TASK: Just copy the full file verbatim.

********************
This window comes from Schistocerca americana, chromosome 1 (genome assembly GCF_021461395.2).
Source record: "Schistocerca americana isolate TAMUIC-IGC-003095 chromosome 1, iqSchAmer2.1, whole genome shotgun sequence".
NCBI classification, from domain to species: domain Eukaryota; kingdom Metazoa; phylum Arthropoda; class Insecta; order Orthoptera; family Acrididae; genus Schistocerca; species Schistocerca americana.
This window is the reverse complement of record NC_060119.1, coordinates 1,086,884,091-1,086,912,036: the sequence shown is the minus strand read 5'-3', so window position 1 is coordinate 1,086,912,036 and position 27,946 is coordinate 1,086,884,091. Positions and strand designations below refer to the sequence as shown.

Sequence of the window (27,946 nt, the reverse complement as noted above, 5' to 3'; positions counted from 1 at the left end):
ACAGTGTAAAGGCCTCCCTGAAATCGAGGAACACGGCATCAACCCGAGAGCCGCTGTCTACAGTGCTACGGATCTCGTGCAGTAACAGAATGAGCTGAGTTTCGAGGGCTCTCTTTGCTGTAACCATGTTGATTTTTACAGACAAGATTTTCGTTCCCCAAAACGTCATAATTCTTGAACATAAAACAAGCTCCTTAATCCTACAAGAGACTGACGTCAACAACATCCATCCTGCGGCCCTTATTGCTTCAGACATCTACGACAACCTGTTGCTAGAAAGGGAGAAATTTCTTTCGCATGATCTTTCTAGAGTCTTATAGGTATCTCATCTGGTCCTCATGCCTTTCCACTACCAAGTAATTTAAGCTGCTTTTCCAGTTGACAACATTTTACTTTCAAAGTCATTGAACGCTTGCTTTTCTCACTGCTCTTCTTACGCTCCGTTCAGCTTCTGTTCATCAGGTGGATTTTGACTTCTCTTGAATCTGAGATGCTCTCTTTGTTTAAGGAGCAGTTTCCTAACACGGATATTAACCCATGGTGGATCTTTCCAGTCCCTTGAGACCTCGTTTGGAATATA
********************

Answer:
This window comes from Schistocerca americana, chromosome 1 (genome assembly GCF_021461395.2).
Source record: "Schistocerca americana isolate TAMUIC-IGC-003095 chromosome 1, iqSchAmer2.1, whole genome shotgun sequence".
NCBI classification, from domain to species: domain Eukaryota; kingdom Metazoa; phylum Arthropoda; class Insecta; order Orthoptera; family Acrididae; genus Schistocerca; species Schistocerca americana.
This window is the reverse complement of record NC_060119.1, coordinates 1,086,884,091-1,086,912,036: the sequence shown is the minus strand read 5'-3', so window position 1 is coordinate 1,086,912,036 and position 27,946 is coordinate 1,086,884,091. Positions and strand designations below refer to the sequence as shown.

Sequence of the window (27,946 nt, the reverse complement as noted above, 5' to 3'; positions counted from 1 at the left end):
ACAGTGTAAAGGCCTCCCTGAAATCGAGGAACACGGCATCAACCCGAGAGCCGCTGTCTACAGTGCTACGGATCTCGTGCAGTAACAGAATGAGCTGAGTTTCGAGGGCTCTCTTTGCTGTAACCATGTTGATTTTTACAGACAAGATTTTCGTTCCCCAAAACGTCATAATTCTTGAACATAAAACAAGCTCCTTAATCCTACAAGAGACTGACGTCAACAACATCCATCCTGCGGCCCTTATTGCTTCAGACATCTACGACAACCTGTTGCTAGAAAGGGAGAAATTTCTTTCGCATGATCTTTCTAGAGTCTTATAGGTATCTCATCTGGTCCTCATGCCTTTCCACTACCAAGTAATTTAAGCTGCTTTTCCAGTTGACAACATTTTACTTTCAAAGTCATTGAACGCTTGCTTTTCTCACTGCTCTTCTTACGCTCCGTTCAGCTTCTGTTCATCAGGTGGATTTTGACTTCTCTTGAATCTGAGATGCTCTCTTTGTTTAAGGAGCAGTTTCCTAACACGGATATTAACCCATGGTGGATCTTTCCAGTCCCTTGAGACCTCGTTTGGAATATA